Bence Rétvári, undersecretary of the ministry of human resources, identified Soros as the source of all the problems Europe and Hungary are facing today. Soros’s meeting with Juncker especially bothers the members of the Orbán government. They envisage a whole Soros network that “applies pressure on the country.” Rétvári directed another attack on Central European University and its president, Michael Ignatieff, who after all “led the Canadian Liberal party and therefore behaves like a politician.” Despite all the protestation, he claims, CEU is not an independent university.

The brand new “Stop Brussels!” and anti-Soros ad, which runs on several television channels, can be seen here with English subtitles.

Zoltán Lomnici, Jr., an extreme right-winger and an active member of the government-sponsored CÖF, a pseudo-NGO, demanded on M1, the state television news station, that the 226 members of the European Parliament named in a document released by DC Leaks should be investigated because of the possibility that they serve foreign interests. Lomnici is referring to a publication prepared by the KumQuat Consult for Open Society European Policy Institute titled “Reliable allies in the European Parliament (2014-2019).” The list contains mostly Social Democratic, Green, and Liberal politicians. Lomnici pointed out that of the 17 MEPs who spoke during the plenary session on the Hungarian question 11 appeared on the Open Society’s list. Nézőpont Intézet, a pro-government think tank, devoted an opinion piece to the subject in which the author listed such important politicians as Martin Schulz, Olli Rehn, Gianni Pittella, Guy Verhofstadt, Sophie in’t Veld, and Ulrike Lunacek. Even Frank Engel, a Christian Democrat, is listed, which naturally explains why Engel would like to see Fidesz expelled from the EPP. Magyar Idők was pleased to report that Prime Minister Robert Fico is also contemplating steps to achieve “the transparency of civic organizations in Slovakia” and that the Polish government, just like Hungary, has problems with the Norwegian Fund.

The current Macedonian crisis is a godsend for the Orbán government’s Soros bashing. I should note here that Hungary, alongside Russia, is backing the Macedonian president, Gjorge Ivanov, who was a guest of the Orbán government about a month ago. On April 18 a Fidesz member of parliament addressed a question to Péter Szijjártó concerning the situation in Macedonia where, in his opinion, George Soros is behind the disturbances in Skopje. “The people of Macedonia have had enough of this and they began a ‘Let’s Stop Soros’ movement.” László Szabó, undersecretary in the foreign ministry, the man who will be the next Hungarian ambassador in Washington, replied. He claimed that Soros has been organizing anti-government demonstrations ever since May 2015. Since then, Péter Szijjártó released a statement about foreign interference in Macedonia’s internal affairs, which bore a suspicious resemblance to the statement published by the Russian ministry of foreign affairs.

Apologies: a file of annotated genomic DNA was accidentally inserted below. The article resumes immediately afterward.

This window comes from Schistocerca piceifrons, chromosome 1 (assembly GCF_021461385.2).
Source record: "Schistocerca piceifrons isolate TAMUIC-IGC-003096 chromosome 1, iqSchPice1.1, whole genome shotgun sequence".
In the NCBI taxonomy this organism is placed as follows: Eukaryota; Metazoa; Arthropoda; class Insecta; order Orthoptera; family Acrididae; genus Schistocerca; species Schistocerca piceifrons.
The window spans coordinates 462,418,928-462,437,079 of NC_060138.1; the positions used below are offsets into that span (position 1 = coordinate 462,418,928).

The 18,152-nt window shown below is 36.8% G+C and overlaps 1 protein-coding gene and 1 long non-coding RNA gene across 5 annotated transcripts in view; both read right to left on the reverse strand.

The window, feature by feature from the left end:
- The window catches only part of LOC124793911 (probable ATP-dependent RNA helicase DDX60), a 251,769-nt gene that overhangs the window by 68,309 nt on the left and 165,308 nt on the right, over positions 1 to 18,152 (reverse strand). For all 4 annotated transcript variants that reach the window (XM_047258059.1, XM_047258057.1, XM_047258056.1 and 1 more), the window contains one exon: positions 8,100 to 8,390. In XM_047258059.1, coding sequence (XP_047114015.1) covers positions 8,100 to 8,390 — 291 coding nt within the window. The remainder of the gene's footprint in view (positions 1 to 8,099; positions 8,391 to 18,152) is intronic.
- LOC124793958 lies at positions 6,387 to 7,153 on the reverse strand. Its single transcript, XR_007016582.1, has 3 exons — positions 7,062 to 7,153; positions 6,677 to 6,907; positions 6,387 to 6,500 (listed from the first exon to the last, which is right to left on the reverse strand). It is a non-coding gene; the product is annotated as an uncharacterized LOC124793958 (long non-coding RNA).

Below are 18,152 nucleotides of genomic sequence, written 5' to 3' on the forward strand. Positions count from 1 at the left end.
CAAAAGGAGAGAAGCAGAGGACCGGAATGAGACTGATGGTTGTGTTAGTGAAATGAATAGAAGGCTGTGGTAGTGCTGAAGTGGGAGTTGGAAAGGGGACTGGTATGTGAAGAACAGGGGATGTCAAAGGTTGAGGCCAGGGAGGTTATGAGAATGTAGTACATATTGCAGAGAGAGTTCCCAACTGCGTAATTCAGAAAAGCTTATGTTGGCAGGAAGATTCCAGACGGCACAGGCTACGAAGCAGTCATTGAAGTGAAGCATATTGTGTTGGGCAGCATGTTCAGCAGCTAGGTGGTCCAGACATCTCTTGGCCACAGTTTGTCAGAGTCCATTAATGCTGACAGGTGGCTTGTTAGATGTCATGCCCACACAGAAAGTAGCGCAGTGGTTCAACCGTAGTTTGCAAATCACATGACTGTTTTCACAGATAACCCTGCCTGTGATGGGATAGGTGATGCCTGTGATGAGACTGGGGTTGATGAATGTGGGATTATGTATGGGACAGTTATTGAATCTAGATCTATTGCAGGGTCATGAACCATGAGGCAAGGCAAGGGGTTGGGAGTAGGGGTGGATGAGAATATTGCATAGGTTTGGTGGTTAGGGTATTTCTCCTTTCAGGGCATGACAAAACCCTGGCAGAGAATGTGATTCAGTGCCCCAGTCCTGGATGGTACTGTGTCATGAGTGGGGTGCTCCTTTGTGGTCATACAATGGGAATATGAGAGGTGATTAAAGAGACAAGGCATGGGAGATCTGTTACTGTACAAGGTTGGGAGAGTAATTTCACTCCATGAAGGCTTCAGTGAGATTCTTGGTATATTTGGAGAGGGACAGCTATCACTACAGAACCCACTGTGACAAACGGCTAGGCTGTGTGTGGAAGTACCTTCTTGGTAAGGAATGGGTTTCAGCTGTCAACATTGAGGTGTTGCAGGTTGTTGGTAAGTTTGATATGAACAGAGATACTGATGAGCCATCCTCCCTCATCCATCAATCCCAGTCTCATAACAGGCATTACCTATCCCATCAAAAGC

In any case, the anti-Soros campaign is going on with renewed intensity as is the campaign to sign and return the “Stop Brussels!” national consultation questionnaires, to which both the European Commission and the presidency of the European People’s Party have strenuously objected. In fact, the government just launched a new campaign to urge people to return the questionnaires because they will play a vital role in the government’s defense of the country against the attacks by the European Union. At the same time, the government is trying to explain away the real meaning of the national consultation which, according to the latest interpretation, is simply a way of expressing the Hungarian government’s intentions to reform and improve the structure of the European Union. Somehow, I don’t think that Frans Timmermans and Joseph Daul will fall for this latest ruse of Viktor Orbán.

April 30, 2017
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Member

Expulsion of Hungary from the EU and the NATO is the only real solution to the viktor problem.

Gabor Toka
Guest

Except that that does not solve any problem except some of those that Putin and Erdogan would love to solve for themselves. No sane Hungarian patriot can possibly advocate those measures. It is a different matter that both things can occur at some point and they would be against the desires of Orban. But that should not make them desirable for well-meaning friends of the people of Hungary.